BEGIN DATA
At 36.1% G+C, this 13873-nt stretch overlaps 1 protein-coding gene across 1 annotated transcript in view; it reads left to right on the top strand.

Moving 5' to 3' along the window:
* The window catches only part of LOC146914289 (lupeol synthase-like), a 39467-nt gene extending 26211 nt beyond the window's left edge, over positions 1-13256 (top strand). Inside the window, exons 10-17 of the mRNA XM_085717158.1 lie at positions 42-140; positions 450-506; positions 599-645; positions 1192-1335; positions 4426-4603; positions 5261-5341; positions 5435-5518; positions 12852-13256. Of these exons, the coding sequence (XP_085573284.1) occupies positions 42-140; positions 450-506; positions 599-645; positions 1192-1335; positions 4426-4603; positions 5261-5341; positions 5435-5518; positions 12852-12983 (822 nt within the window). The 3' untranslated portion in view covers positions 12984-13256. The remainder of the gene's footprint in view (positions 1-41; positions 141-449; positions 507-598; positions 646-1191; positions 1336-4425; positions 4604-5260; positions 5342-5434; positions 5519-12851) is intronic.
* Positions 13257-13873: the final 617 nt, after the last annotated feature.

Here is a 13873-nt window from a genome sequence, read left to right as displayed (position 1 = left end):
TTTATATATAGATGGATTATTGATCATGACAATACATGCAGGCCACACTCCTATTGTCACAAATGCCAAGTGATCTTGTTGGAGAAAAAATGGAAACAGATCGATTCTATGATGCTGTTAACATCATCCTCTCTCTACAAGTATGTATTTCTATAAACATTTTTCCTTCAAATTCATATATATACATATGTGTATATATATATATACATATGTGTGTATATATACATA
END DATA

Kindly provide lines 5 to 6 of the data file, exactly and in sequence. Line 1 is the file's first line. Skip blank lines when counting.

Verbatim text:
Here is a 13873-nt window from a genome sequence, read left to right as displayed (position 1 = left end):
TTTATATATAGATGGATTATTGATCATGACAATACATGCAGGCCACACTCCTATTGTCACAAATGCCAAGTGATCTTGTTGGAGAAAAAATGGAAACAGATCGATTCTATGATGCTGTTAACATCATCCTCTCTCTACAAGTATGTATTTCTATAAACATTTTTCCTTCAAATTCATATATATACATATGTGTATATATATATATACATATGTGTGTATATATACATA